Yaqub al-Mansur (known as Moulay Yacoub in Morocco), another Almohad Caliph, moved the capital of his empire to Rabat.[4] He built Rabat's city walls, the Kasbah of the Udayas and began construction on what would have been the world's largest mosque. However, Yaqub died and construction stopped. The ruins of the unfinished mosque, along with the Hassan Tower, still stand today.

Yaqub's death a period of decline at first. The Almohad empire lost control of its land in Spain and much of its African territory. Eventually this led to its total collapse. In the 13th century, much of Rabat's economic power shifted to Fez. In 1515 a Moorish explorer, El Wassan, reported that Rabat had declined so much that only 100 houses remained with people living in them. An increase of Moriscos, who had been removed from Spain, in the early 17th century helped boost Rabat's growth.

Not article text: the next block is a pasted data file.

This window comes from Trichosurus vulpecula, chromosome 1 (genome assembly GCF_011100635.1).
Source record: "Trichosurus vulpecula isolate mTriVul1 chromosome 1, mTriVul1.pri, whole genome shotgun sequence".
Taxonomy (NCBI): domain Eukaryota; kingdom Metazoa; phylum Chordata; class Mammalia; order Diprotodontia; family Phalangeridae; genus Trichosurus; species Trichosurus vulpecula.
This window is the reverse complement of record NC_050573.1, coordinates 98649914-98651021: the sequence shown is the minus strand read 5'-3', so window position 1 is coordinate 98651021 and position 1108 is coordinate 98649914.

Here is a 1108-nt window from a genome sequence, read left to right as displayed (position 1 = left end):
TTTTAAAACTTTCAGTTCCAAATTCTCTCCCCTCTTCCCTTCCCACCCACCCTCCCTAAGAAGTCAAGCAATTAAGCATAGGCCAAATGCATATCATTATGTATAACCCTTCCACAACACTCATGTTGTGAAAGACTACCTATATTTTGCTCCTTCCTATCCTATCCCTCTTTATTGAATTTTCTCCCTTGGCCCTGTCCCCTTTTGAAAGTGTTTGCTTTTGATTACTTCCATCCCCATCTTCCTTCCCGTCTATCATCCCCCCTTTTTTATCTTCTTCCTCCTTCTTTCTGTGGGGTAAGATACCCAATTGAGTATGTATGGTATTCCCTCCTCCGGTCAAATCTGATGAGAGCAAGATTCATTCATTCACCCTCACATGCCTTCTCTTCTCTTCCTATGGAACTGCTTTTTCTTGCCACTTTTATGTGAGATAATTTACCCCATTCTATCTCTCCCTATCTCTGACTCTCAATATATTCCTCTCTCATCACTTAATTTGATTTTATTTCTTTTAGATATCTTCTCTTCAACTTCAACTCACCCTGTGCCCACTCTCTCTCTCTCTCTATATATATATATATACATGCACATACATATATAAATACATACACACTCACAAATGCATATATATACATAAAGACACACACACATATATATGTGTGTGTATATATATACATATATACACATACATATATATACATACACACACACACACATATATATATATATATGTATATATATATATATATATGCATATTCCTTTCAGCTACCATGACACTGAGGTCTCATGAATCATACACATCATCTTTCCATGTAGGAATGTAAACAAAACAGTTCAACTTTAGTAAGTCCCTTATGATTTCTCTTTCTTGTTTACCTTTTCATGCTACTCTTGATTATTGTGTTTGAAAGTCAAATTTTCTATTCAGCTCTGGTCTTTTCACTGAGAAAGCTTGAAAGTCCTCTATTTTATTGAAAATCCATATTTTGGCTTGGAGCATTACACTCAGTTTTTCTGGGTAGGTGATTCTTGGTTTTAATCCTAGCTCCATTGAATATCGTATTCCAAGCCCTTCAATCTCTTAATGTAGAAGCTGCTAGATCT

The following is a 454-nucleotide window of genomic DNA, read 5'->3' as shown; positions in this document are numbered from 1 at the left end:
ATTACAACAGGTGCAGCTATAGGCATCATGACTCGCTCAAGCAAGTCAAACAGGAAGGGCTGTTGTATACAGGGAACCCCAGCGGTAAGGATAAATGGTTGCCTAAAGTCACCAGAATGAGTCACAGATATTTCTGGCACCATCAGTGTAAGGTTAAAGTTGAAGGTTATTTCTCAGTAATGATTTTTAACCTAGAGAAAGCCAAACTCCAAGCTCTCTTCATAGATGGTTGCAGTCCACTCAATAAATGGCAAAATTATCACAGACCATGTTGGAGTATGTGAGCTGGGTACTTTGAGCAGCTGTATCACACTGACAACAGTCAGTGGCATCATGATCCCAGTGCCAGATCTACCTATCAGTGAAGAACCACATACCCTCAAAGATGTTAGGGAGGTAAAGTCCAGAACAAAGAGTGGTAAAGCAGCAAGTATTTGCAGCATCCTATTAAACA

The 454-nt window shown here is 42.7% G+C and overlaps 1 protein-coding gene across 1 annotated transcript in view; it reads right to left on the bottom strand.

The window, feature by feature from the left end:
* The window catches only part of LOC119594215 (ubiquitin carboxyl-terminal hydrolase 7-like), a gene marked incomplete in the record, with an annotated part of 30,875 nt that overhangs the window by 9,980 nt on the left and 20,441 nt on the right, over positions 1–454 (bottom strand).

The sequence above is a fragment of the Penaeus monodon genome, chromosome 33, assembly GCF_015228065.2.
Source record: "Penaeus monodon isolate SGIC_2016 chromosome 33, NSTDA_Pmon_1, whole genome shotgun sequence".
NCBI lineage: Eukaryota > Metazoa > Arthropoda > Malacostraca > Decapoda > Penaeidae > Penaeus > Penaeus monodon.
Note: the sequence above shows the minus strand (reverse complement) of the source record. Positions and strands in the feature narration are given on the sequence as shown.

Corsair republics[change | change source]

Rabat and neighboring Salé united to form the Republic of Bou Regreg in 1627. The republic was run by Barbary pirates who used the two cities as base ports for starting attacks on shipping. The pirates did not have to fight with any central authority until the Alaouite Dynasty united Morocco in 1666. They attempted to establish control over the pirates, but failed. European and Muslims authorities continued to attempt to control the pirates over many years. The Republic of Bou Regreg did not collapse until 1818. Even after the republic's collapse, pirates continued to use the port of Rabat. This led to the attack of the city by Austria in 1829 after an Austrian ship had been lost to a pirate attack.

20th century[change | change source]

French invasion[change | change source]